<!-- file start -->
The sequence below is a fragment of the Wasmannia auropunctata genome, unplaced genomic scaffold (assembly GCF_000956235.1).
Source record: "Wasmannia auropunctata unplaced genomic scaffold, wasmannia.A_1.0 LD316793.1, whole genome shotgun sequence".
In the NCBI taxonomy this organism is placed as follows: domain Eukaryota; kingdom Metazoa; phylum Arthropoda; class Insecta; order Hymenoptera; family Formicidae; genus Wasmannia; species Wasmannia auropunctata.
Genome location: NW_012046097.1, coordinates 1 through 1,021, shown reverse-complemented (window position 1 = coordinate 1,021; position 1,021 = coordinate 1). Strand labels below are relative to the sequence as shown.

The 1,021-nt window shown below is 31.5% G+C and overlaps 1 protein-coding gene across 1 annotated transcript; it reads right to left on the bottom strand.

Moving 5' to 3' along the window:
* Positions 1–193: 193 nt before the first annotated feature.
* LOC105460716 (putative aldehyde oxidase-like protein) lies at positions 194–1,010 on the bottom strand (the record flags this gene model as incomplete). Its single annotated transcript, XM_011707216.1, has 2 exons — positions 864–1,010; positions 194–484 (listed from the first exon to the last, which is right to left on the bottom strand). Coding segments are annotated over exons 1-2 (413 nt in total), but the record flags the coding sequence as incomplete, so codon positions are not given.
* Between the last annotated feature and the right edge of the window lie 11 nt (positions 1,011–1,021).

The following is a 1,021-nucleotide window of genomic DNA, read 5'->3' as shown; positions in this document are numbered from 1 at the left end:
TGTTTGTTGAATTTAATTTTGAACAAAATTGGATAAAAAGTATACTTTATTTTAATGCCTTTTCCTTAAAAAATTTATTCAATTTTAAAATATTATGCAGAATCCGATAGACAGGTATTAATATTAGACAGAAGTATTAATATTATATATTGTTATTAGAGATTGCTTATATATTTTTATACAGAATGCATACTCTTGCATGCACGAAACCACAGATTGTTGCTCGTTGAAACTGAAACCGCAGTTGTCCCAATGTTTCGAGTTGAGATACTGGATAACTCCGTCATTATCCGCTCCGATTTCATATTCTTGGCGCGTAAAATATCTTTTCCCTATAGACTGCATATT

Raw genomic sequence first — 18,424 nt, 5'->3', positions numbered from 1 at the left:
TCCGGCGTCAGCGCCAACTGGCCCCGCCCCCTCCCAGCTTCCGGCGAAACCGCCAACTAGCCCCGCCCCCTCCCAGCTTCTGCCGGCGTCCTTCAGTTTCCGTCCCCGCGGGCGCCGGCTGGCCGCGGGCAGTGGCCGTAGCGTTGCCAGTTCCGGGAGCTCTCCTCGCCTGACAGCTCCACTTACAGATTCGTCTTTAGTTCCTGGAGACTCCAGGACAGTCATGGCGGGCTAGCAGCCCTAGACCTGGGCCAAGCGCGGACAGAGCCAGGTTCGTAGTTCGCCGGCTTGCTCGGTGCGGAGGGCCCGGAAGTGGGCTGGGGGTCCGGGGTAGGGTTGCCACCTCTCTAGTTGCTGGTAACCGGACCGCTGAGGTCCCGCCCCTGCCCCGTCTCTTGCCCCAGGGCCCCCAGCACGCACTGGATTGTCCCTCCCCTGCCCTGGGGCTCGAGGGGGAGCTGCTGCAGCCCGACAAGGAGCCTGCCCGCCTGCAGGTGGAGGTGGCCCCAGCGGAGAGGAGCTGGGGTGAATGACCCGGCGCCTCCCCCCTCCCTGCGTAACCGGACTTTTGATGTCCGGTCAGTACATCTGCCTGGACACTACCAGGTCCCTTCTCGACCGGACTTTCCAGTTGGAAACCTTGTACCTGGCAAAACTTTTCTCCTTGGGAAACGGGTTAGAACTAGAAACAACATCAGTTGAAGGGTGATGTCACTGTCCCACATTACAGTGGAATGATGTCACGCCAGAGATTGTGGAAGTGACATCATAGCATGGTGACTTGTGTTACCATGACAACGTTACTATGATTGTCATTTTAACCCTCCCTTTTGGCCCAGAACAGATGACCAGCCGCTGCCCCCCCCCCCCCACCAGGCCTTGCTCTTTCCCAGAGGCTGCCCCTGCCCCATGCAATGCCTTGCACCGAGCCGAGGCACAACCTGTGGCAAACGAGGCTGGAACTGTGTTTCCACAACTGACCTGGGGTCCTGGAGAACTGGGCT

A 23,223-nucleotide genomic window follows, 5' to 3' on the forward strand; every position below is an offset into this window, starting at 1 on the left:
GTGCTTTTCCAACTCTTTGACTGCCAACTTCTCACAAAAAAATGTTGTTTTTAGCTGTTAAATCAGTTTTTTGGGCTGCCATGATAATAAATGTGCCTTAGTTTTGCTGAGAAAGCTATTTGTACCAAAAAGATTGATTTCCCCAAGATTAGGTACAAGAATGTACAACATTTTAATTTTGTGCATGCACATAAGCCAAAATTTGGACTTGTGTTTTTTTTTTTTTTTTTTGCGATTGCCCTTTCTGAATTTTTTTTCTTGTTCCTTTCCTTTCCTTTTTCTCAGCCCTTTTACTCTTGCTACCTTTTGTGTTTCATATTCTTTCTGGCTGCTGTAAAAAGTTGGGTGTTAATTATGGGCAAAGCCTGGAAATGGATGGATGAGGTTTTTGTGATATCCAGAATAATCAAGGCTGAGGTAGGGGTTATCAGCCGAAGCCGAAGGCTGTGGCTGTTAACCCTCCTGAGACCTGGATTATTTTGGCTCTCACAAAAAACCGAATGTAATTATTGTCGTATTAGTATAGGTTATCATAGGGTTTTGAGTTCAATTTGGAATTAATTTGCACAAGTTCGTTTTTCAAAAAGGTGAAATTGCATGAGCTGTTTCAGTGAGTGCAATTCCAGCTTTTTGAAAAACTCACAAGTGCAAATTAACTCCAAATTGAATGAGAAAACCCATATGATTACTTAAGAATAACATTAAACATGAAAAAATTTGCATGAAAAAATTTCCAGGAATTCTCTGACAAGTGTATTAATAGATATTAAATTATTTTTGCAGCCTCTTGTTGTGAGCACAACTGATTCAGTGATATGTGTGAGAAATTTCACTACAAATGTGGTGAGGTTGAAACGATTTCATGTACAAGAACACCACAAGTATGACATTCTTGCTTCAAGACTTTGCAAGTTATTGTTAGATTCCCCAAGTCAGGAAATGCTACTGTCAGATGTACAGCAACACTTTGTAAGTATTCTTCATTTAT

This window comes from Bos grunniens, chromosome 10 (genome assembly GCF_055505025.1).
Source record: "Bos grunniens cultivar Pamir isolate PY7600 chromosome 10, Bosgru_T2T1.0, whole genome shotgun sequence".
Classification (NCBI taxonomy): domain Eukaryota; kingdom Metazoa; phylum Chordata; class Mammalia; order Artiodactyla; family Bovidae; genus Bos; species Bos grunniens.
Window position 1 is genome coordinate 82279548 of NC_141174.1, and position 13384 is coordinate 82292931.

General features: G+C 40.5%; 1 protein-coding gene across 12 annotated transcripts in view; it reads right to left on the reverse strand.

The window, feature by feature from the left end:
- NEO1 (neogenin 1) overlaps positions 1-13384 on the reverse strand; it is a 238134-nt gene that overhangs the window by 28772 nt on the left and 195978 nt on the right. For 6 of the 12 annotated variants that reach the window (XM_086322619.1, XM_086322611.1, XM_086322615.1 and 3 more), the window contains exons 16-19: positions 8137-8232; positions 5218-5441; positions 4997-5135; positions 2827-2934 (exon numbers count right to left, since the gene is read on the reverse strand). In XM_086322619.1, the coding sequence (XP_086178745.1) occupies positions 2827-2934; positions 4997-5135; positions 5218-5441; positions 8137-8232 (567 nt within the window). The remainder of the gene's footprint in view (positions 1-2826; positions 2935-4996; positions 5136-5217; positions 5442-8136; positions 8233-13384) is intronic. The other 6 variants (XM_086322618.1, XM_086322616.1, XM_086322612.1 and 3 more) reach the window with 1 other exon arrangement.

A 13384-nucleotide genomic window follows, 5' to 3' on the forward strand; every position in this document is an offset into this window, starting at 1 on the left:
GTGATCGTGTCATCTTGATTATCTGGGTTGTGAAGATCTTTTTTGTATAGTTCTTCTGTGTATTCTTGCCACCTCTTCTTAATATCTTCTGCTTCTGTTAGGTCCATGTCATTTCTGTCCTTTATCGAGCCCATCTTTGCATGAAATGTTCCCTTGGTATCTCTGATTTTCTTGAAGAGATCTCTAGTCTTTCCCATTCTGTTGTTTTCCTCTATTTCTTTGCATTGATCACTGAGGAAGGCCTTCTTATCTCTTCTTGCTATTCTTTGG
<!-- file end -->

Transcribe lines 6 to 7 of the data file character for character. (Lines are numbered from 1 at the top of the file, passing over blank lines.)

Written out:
Moving 5' to 3' along the window:
* Positions 1–193: 193 nt before the first annotated feature.